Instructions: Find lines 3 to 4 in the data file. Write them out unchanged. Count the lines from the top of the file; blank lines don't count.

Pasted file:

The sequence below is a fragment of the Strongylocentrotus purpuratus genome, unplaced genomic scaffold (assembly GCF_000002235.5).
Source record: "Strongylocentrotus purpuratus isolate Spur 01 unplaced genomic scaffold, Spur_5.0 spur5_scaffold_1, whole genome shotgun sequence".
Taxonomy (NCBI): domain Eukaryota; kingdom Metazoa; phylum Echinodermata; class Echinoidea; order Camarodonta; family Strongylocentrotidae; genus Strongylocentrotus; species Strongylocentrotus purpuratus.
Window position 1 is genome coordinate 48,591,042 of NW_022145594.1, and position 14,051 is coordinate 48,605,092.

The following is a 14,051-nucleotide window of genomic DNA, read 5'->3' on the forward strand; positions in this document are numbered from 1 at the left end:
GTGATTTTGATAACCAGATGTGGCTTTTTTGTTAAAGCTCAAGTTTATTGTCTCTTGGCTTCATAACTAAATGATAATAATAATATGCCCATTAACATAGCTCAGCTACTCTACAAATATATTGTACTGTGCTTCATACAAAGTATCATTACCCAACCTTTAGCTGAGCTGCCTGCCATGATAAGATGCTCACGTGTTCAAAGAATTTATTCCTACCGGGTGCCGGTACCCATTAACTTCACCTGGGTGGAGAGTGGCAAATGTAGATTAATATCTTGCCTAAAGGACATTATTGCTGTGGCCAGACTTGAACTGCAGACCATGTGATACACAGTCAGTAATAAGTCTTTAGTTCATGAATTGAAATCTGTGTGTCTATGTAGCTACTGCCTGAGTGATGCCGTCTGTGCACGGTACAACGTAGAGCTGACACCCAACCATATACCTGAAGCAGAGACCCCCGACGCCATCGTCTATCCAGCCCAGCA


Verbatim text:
Taxonomy (NCBI): domain Eukaryota; kingdom Metazoa; phylum Echinodermata; class Echinoidea; order Camarodonta; family Strongylocentrotidae; genus Strongylocentrotus; species Strongylocentrotus purpuratus.
Window position 1 is genome coordinate 48,591,042 of NW_022145594.1, and position 14,051 is coordinate 48,605,092.